Staff at Woolworths-owned pubs across Australia have been accused of spying on gamblers to try and get them to stay longer and spend more.
Federal MP Andrew Wilkie, an outspoken anti-pokies campaigner, told parliament on Wednesday he has obtained screenshots of data being kept on poker machine users, which has been shared among the Australian Leisure and Hospitality Group’s (ALH) 400 pubs.
“This isn’t just basic information,” Mr Wilkie said.
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“We’re talking things like jobs, times people come in, favourite drinks, favourite football teams, whether they have a partner and what their preferred bet level is.”
He claimed staff were rewarded with gift vouchers for meeting betting targets.
One former staff member, named Carl, confirmed to Macquarie Radio they were rewarded if they met betting targets.
“If the whole team worked very well and kept customers happy, comfortable and in the area and got customers to sit their longer and play longer then they would get rewarded more,” he said.
Mr Wilkie said he was disgusted by the revelation.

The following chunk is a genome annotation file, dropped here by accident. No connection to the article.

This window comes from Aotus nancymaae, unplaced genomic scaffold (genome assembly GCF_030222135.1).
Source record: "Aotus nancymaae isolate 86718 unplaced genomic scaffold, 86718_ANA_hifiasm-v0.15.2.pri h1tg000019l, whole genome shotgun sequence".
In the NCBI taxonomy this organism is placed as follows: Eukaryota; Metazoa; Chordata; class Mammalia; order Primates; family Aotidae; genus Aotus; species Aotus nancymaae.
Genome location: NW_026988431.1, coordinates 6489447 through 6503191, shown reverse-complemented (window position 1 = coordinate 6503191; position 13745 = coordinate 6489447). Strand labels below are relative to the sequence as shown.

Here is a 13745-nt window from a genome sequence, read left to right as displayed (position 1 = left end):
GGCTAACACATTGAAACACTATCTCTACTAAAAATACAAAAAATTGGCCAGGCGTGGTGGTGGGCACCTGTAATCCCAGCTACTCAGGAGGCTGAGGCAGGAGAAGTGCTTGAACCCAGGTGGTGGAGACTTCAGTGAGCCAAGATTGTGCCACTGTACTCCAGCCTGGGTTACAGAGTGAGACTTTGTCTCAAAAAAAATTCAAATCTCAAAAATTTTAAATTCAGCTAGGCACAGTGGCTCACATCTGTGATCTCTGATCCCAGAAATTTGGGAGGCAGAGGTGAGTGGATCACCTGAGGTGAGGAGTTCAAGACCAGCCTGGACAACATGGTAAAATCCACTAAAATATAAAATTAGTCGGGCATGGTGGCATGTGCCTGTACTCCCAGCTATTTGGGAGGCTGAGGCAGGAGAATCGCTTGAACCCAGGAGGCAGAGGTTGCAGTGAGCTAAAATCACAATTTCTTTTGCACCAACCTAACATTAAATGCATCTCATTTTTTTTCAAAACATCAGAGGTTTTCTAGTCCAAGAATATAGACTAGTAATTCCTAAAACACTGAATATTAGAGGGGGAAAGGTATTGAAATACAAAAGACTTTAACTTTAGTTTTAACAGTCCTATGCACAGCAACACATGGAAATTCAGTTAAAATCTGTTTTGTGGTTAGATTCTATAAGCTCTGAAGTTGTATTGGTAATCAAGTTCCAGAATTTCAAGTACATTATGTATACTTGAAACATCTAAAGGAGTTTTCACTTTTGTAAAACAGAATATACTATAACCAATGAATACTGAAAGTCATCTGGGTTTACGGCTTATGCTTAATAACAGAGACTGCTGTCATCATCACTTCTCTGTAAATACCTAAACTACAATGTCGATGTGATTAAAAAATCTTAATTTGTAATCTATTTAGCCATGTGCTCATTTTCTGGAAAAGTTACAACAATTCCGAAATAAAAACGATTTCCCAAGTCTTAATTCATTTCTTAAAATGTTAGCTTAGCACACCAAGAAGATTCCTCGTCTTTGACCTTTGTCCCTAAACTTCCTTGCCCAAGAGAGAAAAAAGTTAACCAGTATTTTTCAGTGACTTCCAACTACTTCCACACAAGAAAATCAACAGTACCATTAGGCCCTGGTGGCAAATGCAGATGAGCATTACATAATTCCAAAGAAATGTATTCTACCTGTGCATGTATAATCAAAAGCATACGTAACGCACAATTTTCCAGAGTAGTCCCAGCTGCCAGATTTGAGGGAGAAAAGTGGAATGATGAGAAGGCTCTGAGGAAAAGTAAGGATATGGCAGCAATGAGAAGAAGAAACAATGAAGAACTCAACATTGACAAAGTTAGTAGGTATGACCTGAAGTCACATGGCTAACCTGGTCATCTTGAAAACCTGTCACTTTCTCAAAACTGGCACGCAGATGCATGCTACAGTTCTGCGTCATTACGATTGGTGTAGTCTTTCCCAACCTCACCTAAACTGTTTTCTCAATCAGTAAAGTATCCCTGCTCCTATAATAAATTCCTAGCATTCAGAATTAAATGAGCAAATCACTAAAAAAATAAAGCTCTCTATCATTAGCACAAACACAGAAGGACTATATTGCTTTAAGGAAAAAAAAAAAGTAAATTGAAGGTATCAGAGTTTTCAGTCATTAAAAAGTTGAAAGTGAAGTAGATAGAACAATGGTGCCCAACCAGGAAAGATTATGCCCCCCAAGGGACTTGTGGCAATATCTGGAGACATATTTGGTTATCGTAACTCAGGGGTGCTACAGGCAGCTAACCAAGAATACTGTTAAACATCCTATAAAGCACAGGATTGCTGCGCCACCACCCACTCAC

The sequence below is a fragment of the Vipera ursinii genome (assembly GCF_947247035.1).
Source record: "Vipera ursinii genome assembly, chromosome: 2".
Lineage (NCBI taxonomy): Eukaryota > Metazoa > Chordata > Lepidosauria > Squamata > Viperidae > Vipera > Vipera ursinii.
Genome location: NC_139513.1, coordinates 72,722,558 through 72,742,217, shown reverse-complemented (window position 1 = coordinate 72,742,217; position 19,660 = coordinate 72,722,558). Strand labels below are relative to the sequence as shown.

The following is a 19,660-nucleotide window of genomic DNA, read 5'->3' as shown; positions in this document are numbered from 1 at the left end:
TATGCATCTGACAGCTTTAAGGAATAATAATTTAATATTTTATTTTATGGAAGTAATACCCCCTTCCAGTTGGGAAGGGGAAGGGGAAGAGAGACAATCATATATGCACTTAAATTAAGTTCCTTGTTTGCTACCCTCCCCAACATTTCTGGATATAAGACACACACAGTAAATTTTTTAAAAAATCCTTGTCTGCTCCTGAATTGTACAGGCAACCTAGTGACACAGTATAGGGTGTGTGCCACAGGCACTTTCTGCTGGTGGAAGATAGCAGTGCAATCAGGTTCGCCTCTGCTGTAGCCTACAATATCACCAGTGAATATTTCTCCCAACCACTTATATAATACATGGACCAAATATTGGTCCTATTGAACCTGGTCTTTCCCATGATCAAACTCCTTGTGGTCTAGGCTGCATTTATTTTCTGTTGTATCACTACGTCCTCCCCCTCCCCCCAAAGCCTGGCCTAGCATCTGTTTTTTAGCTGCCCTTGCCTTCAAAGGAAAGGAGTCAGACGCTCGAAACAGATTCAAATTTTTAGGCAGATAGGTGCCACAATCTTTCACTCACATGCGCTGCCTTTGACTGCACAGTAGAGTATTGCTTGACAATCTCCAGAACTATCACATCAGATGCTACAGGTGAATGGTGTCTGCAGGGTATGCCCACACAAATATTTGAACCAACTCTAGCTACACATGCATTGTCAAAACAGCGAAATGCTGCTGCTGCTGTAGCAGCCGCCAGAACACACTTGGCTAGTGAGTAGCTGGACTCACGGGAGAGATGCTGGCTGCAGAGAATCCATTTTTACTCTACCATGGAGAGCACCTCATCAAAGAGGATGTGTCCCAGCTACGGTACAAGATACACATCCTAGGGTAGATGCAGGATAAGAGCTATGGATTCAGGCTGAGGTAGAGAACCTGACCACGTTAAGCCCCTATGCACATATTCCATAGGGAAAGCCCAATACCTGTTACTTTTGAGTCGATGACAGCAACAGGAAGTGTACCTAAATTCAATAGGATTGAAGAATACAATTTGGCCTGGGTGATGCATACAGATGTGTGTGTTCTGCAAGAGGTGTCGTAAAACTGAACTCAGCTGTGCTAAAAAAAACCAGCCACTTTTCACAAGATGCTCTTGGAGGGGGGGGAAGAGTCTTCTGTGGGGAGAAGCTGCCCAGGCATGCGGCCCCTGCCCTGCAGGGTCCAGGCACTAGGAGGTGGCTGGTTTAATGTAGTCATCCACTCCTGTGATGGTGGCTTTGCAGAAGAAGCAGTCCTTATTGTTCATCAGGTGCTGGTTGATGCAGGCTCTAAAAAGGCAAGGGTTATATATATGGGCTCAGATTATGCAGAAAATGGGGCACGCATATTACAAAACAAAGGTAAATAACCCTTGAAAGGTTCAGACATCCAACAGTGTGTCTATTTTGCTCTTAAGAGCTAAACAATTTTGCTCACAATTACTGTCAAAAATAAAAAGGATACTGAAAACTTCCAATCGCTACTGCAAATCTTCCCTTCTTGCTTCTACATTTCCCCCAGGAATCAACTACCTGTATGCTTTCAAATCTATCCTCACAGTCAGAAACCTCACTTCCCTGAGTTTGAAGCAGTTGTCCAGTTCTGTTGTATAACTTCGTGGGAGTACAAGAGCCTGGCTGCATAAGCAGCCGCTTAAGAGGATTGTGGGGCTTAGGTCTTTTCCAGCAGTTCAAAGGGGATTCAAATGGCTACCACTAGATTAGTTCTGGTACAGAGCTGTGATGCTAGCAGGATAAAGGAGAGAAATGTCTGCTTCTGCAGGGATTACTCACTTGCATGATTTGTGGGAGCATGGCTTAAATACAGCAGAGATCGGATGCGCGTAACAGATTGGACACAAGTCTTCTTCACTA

“This practice undoubtedly increases revenue but it’s also immoral, possibly illegal, and directly fosters increased gaming addiction,” he said.
“Today’s revelations demonstrate just how low the poker industry stoops to create addicts. This is disgraceful behaviour and it should be called out.”
ALH has refrained from commenting on the matter, saying it will review the substance of Mr Wilkie’s claims before doing so.
Meanwhile, a new poll has found Ballina voters overwhelmingly support cutting back on pokies in New South Wales’ hotels, pubs and clubs.
ReachTEL conducted a survey of 890 residents and found 75 per cent would support a policy cutting back the number of pokies in the state.
Only 10 per cent opposed the idea while 15 per cent were undecided.
Only 17% would oppose entirely removing pokies from hotels, pubs and clubs.
Almost 80% of people agree that pokies are designed to get people addicted, and just under 70% of people believe that having pokies in hotels, pubs and clubs has an overall negative impact on the community.
The new data was released as The Byron Bay Beach Hotel stops running its own pokies – a move supported, or strongly supported, by 83% of Ballina locals.
The Beach Hotel’s operator, Elke Van Haandel said they were looking forward to shutting the door on the gaming room once and for all.
“When that door re-opens, the space will be a great new locals bar showcasing the best of Byron’s amazing food and drink.”
“We’re proud to be running the kind of pub that makes a great contribution to the community, and this move is just the start”, she said.